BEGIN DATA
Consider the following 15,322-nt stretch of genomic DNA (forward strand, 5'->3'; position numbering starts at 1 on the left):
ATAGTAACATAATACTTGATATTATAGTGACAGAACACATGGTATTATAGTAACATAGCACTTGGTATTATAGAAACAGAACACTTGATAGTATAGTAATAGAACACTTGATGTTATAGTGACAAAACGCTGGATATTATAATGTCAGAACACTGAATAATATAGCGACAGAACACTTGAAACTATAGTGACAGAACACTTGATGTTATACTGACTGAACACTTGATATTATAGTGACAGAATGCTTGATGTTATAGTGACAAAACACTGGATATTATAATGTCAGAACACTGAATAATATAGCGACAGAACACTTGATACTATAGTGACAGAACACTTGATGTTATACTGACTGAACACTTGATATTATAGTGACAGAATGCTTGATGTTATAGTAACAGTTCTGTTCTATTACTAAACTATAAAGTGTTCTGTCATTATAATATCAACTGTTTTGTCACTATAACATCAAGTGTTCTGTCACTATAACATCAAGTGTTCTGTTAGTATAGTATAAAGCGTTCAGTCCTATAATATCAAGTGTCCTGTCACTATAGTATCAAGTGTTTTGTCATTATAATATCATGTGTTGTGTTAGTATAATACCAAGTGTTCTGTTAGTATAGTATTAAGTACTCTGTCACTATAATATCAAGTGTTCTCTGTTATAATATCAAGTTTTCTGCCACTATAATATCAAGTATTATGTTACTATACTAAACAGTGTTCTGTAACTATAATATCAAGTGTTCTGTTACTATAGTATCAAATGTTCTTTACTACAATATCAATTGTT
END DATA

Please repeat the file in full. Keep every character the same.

Consider the following 15,322-nt stretch of genomic DNA (forward strand, 5'->3'; position numbering starts at 1 on the left):
ATAGTAACATAATACTTGATATTATAGTGACAGAACACATGGTATTATAGTAACATAGCACTTGGTATTATAGAAACAGAACACTTGATAGTATAGTAATAGAACACTTGATGTTATAGTGACAAAACGCTGGATATTATAATGTCAGAACACTGAATAATATAGCGACAGAACACTTGAAACTATAGTGACAGAACACTTGATGTTATACTGACTGAACACTTGATATTATAGTGACAGAATGCTTGATGTTATAGTGACAAAACACTGGATATTATAATGTCAGAACACTGAATAATATAGCGACAGAACACTTGATACTATAGTGACAGAACACTTGATGTTATACTGACTGAACACTTGATATTATAGTGACAGAATGCTTGATGTTATAGTAACAGTTCTGTTCTATTACTAAACTATAAAGTGTTCTGTCATTATAATATCAACTGTTTTGTCACTATAACATCAAGTGTTCTGTCACTATAACATCAAGTGTTCTGTTAGTATAGTATAAAGCGTTCAGTCCTATAATATCAAGTGTCCTGTCACTATAGTATCAAGTGTTTTGTCATTATAATATCATGTGTTGTGTTAGTATAATACCAAGTGTTCTGTTAGTATAGTATTAAGTACTCTGTCACTATAATATCAAGTGTTCTCTGTTATAATATCAAGTTTTCTGCCACTATAATATCAAGTATTATGTTACTATACTAAACAGTGTTCTGTAACTATAATATCAAGTGTTCTGTTACTATAGTATCAAATGTTCTTTACTACAATATCAATTGTT